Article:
VAULX-EN-VELIN, France — A group of teenagers recently swarmed into a room at Collège Henri Barbusse near Lyon, France, for a class typically dedicated to learning Spanish. But on that Wednesday, an unusual lesson awaited them.
Five posts from Twitter were up on the board. The assignment: Decipher whether they were trustworthy or suspect.
The ninth graders quickly focused on a post by the far-right politician Marine Le Pen, related to a headline-grabbing incident in France when a teenager had threatened a teacher. One student said Ms. Le Pen’s post could be trusted because her account had been verified by Twitter. But Samia Houbiri, 15, piped up that Ms. Le Pen simply wanted attention.
“She picks a topic, she exaggerates things, and then people will say, ‘She’s right, I should vote for her,’” Ms. Houbiri said.
At the front of the class, Sandra Laffont, a journalist teaching the workshop, nodded and said, “Politicians may sometimes exaggerate reality because their goal is to convince people that their ideas are the right ones.”
The class was part of a novel experiment by a government to work with journalists and educators to combat the spread of online misinformation. France is coordinating one of the world’s largest national media and internet literacy efforts to teach students, starting as early as in middle school, how to spot junk information online.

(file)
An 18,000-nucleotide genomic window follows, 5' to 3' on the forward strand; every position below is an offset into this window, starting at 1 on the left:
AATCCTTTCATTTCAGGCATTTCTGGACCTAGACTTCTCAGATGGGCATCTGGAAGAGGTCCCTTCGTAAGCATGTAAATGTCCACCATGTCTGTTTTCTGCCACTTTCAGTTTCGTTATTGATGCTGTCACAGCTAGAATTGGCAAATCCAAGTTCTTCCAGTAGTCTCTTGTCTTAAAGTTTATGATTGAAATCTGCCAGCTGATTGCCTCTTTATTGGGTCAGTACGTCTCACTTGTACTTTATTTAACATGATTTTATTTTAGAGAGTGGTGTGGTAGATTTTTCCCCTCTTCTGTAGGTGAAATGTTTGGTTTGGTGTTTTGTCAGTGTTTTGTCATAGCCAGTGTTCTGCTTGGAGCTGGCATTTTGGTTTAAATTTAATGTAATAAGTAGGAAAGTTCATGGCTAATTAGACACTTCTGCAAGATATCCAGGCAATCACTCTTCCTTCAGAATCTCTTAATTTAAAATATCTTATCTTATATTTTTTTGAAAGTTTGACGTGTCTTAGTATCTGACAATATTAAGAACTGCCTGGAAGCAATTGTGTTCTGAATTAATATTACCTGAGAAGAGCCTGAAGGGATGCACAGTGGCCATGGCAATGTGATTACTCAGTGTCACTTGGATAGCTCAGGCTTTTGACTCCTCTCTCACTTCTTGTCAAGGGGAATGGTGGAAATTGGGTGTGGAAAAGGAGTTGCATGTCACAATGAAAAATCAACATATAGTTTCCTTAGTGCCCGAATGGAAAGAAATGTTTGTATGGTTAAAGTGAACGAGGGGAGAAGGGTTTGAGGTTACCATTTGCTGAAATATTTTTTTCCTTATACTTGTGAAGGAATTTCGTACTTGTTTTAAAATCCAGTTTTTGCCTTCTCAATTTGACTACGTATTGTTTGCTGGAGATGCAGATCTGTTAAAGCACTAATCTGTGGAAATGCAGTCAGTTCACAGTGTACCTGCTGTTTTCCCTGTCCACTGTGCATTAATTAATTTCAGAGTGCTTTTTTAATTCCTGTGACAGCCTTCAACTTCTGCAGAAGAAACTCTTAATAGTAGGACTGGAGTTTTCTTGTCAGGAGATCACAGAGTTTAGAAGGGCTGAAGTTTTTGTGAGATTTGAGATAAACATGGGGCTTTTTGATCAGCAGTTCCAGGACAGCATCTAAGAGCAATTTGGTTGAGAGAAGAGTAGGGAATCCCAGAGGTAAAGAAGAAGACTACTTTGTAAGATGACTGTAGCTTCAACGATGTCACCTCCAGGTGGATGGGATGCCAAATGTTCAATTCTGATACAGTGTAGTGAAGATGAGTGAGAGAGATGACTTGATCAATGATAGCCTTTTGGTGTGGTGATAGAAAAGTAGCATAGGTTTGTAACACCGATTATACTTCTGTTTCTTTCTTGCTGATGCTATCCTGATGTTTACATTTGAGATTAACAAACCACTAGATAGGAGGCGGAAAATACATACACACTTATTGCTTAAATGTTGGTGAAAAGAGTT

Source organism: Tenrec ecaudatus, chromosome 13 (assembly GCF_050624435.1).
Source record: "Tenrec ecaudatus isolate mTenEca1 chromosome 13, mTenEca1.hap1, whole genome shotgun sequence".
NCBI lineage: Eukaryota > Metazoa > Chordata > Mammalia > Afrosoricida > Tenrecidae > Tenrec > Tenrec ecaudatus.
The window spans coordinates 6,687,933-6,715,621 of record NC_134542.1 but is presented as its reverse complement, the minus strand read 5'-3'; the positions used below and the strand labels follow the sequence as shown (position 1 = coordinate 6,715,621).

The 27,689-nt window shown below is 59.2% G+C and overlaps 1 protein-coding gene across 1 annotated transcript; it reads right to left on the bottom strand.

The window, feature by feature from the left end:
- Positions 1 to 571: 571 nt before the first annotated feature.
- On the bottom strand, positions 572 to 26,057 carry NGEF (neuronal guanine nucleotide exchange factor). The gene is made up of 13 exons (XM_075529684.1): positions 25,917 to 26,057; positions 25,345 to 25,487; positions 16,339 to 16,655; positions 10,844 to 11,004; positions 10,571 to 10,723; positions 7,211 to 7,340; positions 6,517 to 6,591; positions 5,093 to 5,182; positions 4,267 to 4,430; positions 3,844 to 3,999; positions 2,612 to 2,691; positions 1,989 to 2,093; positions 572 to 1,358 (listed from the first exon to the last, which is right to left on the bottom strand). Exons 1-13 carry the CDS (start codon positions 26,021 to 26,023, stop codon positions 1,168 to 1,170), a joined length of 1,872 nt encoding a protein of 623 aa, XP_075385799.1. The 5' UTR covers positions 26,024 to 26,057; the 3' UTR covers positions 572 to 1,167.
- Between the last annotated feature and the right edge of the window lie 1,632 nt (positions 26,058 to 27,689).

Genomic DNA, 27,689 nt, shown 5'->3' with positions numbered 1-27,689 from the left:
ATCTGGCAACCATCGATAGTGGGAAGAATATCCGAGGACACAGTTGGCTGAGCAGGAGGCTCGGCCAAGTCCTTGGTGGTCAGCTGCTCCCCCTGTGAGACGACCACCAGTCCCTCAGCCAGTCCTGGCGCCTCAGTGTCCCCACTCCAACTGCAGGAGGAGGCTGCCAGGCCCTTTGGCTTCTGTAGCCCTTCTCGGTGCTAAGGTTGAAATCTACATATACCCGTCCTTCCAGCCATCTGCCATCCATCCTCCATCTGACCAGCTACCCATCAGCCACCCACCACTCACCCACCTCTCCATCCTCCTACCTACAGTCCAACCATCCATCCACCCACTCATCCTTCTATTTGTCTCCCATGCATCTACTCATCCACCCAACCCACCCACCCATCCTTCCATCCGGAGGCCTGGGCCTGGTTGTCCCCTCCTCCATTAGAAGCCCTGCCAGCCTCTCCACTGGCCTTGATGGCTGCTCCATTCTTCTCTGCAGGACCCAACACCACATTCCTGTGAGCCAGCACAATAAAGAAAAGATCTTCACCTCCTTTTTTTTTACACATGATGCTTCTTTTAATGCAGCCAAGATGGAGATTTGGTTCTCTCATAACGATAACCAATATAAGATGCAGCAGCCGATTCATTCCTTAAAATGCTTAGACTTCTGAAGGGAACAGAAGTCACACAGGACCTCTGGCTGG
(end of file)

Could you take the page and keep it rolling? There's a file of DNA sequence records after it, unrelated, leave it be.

Since 2015, the French government has increased funding for courses about the downsides of the online world. About 30,000 teachers and other educational professionals receive government training on the subject every year. In some places, the local authorities require young adults to complete an internet literacy course to receive welfare benefits, such as a monthly stipend.
The French Culture Ministry has doubled its annual budget for the courses to 6 million euros (about $ 6.8 million), and the Education Ministry is adding an elective high school course on the internet and the media to the national curriculum, making it available to thousands of students. Some educators are calling for the courses to be mandatory, taught alongside history and math.
“The younger you start, the better,” said Serge Barbet, who heads Clemi, the main program within the Education Ministry coordinating the effort. “That’s why we’ve been pushing for more media education in recent years. It’s become a vital need and a threat.”
France saw the need for expanded media and internet literacy before many countries. In 2015, the deadly attack on the satire magazine Charlie Hebdo exposed a deep distrust of the media and vulnerability to conspiracy theories online.